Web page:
Tuesday, 25 August 2009

Manifesto for Slow Communication

A refreshing perspective on the modern age of communication from John Freeman, editor of Granta magazine, in an extract from his forthcoming book The Tyranny of E-Mail.

Steampunks love their technology, but, essentially, always with a backward glance - you have only to see the fantastic contraptions of Jake Von Slatt, and even the new Steampunk Tales application for the iPhone for immediate gratification of this. The Victorians believed in progress, and believed in their new technologies as a means to achieve this, bringing with it education, sanitation, transport, social housing and amenities along with the pollution and massive material and human waste which Industrialisation brought.

Things have changed. Essentially, those in the so-called 'advanced' countries, Freeman argues, have become enslaved by the new technology. Citing an example of a colleague's friend,

"He tells me he is now detained, night and day, in downloading every album he ever owned, lost, desired, or was casually intrigued by; he has now stopped even listen­ing to them, and spends his time sleeplessly monitoring a progress bar. . . . He says it's like all my birthdays have come at once, by which I can see he means, precisely, that he feels he is going to die."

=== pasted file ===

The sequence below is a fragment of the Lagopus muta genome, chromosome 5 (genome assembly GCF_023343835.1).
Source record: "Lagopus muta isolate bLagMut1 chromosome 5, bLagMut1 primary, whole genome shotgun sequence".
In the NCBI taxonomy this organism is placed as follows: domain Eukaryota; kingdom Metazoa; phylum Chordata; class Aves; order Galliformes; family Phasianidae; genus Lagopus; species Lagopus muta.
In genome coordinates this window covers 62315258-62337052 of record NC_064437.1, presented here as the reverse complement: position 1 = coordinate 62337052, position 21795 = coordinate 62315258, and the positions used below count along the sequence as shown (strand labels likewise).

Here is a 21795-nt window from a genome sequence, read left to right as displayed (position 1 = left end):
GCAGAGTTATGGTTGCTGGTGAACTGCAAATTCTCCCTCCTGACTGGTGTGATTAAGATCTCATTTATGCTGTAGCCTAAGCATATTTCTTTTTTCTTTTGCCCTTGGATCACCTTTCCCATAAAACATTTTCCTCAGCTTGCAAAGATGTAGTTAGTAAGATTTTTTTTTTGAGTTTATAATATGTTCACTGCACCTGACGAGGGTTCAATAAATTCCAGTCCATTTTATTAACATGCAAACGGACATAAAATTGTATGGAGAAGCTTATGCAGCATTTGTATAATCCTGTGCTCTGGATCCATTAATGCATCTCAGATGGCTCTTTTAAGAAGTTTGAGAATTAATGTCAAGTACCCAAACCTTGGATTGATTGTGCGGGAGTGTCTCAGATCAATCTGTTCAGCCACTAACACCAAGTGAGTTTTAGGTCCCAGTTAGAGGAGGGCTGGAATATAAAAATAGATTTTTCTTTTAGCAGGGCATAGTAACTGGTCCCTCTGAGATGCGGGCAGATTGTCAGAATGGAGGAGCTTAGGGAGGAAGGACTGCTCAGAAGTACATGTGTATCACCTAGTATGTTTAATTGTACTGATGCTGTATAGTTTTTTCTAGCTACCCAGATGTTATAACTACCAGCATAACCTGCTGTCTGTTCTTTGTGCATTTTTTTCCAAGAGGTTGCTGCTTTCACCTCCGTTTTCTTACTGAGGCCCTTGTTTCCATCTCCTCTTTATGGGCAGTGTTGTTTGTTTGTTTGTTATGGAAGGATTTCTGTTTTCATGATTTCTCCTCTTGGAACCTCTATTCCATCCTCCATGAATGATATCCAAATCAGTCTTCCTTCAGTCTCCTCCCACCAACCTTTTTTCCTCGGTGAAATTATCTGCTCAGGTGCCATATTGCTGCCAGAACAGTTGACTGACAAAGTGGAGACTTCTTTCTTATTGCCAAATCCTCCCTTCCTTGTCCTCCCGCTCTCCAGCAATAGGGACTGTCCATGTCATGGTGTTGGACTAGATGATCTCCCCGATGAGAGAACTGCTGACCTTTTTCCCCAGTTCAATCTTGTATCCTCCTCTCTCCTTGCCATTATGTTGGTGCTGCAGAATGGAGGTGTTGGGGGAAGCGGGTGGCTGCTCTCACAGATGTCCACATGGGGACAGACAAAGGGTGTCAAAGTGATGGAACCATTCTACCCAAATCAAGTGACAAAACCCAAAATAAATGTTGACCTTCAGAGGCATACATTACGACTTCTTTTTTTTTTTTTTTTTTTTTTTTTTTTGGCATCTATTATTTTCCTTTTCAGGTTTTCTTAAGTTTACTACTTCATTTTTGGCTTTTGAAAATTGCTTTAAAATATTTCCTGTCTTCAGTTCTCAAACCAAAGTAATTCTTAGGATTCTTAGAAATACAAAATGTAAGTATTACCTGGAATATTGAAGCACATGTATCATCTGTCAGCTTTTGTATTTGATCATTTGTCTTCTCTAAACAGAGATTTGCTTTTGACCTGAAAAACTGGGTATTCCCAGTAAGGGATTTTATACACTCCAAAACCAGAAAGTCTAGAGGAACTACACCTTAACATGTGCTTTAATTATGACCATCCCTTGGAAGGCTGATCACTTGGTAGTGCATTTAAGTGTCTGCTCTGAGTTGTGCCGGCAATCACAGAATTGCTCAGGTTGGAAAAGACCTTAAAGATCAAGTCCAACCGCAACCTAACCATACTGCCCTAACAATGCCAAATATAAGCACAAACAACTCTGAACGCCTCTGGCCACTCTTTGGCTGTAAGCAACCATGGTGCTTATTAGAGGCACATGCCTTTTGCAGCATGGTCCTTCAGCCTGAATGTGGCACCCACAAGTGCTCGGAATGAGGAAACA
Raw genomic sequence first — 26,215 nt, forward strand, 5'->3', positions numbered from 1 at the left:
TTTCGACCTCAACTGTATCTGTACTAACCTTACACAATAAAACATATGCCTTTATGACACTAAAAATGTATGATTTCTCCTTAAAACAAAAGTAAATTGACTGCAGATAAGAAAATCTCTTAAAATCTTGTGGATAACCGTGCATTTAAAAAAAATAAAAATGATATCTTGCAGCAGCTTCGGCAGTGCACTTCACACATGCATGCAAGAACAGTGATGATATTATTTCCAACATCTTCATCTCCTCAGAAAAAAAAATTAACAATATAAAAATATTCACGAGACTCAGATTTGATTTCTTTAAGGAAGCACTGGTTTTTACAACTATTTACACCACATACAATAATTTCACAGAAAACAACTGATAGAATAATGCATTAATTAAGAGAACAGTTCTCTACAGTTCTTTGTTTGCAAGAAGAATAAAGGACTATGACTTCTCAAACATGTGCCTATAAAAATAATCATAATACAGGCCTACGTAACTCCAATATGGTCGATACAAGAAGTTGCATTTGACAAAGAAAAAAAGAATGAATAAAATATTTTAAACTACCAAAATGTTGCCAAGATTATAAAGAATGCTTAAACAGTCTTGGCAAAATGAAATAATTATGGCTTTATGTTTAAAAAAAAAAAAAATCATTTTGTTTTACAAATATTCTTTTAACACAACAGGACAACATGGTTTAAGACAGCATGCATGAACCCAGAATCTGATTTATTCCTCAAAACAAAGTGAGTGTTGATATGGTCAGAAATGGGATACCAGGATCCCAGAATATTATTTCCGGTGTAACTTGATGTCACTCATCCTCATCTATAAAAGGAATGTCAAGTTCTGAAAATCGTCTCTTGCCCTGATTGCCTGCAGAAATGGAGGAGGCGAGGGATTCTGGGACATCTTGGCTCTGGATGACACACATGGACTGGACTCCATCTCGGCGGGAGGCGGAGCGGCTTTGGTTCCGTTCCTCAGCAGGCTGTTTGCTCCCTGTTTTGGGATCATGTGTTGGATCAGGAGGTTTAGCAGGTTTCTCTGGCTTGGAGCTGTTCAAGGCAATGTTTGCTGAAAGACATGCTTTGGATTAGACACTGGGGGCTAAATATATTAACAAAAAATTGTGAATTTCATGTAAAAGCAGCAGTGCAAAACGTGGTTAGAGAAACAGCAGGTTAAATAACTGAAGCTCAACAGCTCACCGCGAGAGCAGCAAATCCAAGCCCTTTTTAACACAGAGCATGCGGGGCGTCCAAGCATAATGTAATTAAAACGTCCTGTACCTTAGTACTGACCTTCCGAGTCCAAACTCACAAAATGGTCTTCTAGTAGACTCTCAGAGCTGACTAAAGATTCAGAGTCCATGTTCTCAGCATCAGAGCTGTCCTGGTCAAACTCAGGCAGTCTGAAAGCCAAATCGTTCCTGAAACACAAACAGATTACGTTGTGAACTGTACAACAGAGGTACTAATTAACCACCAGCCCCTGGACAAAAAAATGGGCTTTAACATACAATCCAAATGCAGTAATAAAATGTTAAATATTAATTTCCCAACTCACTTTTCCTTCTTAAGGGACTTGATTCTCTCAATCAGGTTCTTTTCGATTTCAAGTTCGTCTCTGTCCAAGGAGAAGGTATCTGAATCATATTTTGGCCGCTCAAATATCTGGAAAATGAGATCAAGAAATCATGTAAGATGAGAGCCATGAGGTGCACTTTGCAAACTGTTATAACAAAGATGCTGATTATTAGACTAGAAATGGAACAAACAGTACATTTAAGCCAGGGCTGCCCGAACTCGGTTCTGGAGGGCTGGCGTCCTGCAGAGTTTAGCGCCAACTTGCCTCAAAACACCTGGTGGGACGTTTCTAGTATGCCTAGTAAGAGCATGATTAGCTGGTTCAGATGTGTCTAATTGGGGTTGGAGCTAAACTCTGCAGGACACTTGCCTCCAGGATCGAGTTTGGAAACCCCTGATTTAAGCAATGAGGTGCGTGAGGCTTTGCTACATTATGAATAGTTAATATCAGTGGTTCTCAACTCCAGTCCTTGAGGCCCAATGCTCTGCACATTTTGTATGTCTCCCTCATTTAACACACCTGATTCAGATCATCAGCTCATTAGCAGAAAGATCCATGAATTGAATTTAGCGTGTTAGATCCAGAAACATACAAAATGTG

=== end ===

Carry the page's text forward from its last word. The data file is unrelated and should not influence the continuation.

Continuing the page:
Speed does not equate to efficiency, and the connection between technology and progress is a complicated one. Freeman calls for a Manifesto, a new approach, one in which the "technology is to be used for the betterment of human life", used more sensibly and coherently, and in a more controlled manner.

This notion has been lost, but is recognised in the Steampunk world. The recently re-ignited interest in De Profundis within the genre is only the most recent recognition of this phenomenon. The bleeding of steampunk ideals into the wider world continues!

Please, take a visit over to Mr Freeman's article, before it is too late!


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